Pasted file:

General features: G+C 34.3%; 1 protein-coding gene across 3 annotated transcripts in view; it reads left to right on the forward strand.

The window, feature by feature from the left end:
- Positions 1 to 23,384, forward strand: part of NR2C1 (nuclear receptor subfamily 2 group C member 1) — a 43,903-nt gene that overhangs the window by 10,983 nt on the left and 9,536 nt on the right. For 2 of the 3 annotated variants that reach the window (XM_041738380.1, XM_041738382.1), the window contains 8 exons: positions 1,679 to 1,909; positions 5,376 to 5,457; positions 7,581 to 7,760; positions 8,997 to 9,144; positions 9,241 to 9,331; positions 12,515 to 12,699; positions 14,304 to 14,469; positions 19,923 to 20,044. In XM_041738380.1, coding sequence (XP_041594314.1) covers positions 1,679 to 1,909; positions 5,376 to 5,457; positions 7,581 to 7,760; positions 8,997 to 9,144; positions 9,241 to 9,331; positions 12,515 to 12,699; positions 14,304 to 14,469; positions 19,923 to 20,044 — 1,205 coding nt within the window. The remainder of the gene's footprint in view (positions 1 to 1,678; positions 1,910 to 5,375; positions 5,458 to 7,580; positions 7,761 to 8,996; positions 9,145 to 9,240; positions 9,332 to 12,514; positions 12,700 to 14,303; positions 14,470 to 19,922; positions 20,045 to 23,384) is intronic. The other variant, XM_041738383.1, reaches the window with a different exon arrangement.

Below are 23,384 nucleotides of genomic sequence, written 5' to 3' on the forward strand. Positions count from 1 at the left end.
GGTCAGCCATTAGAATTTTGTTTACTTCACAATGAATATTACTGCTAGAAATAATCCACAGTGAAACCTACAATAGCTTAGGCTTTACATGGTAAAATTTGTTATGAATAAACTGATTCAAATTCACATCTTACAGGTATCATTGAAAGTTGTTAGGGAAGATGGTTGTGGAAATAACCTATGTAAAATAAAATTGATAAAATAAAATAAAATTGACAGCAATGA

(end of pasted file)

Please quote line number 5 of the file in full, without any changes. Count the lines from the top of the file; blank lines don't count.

GGTCAGCCATTAGAATTTTGTTTACTTCACAATGAATATTACTGCTAGAAATAATCCACAGTGAAACCTACAATAGCTTAGGCTTTACATGGTAAAATTTGTTATGAATAAACTGATTCAAATTCACATCTTACAGGTATCATTGAAAGTTGTTAGGGAAGATGGTTGTGGAAATAACCTATGTAAAATAAAATTGATAAAATAAAATAAAATTGACAGCAATGA